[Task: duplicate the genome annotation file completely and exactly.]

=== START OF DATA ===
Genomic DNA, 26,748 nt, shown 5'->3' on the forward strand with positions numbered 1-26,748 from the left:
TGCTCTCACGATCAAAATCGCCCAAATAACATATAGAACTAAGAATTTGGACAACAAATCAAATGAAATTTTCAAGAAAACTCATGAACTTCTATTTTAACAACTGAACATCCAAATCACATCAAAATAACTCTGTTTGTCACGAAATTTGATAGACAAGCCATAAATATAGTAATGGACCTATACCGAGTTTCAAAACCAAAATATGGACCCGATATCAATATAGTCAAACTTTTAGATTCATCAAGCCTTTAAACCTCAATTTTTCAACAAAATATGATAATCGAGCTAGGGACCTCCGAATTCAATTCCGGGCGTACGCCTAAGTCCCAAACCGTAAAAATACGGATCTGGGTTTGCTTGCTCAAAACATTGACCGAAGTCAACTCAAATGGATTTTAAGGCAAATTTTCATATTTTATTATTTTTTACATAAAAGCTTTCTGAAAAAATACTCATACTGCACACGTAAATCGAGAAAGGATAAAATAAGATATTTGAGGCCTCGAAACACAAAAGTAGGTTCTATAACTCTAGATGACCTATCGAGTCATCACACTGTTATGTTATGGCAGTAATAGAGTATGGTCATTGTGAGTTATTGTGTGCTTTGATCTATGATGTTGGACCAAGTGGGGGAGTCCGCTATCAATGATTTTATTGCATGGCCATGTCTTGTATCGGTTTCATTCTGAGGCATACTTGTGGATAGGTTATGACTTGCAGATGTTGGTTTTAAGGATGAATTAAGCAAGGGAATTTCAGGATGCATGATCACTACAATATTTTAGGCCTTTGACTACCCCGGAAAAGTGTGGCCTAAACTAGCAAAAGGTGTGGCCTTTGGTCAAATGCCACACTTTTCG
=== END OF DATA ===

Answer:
Genomic DNA, 26,748 nt, shown 5'->3' on the forward strand with positions numbered 1-26,748 from the left:
TGCTCTCACGATCAAAATCGCCCAAATAACATATAGAACTAAGAATTTGGACAACAAATCAAATGAAATTTTCAAGAAAACTCATGAACTTCTATTTTAACAACTGAACATCCAAATCACATCAAAATAACTCTGTTTGTCACGAAATTTGATAGACAAGCCATAAATATAGTAATGGACCTATACCGAGTTTCAAAACCAAAATATGGACCCGATATCAATATAGTCAAACTTTTAGATTCATCAAGCCTTTAAACCTCAATTTTTCAACAAAATATGATAATCGAGCTAGGGACCTCCGAATTCAATTCCGGGCGTACGCCTAAGTCCCAAACCGTAAAAATACGGATCTGGGTTTGCTTGCTCAAAACATTGACCGAAGTCAACTCAAATGGATTTTAAGGCAAATTTTCATATTTTATTATTTTTTACATAAAAGCTTTCTGAAAAAATACTCATACTGCACACGTAAATCGAGAAAGGATAAAATAAGATATTTGAGGCCTCGAAACACAAAAGTAGGTTCTATAACTCTAGATGACCTATCGAGTCATCACACTGTTATGTTATGGCAGTAATAGAGTATGGTCATTGTGAGTTATTGTGTGCTTTGATCTATGATGTTGGACCAAGTGGGGGAGTCCGCTATCAATGATTTTATTGCATGGCCATGTCTTGTATCGGTTTCATTCTGAGGCATACTTGTGGATAGGTTATGACTTGCAGATGTTGGTTTTAAGGATGAATTAAGCAAGGGAATTTCAGGATGCATGATCACTACAATATTTTAGGCCTTTGACTACCCCGGAAAAGTGTGGCCTAAACTAGCAAAAGGTGTGGCCTTTGGTCAAATGCCACACTTTTCG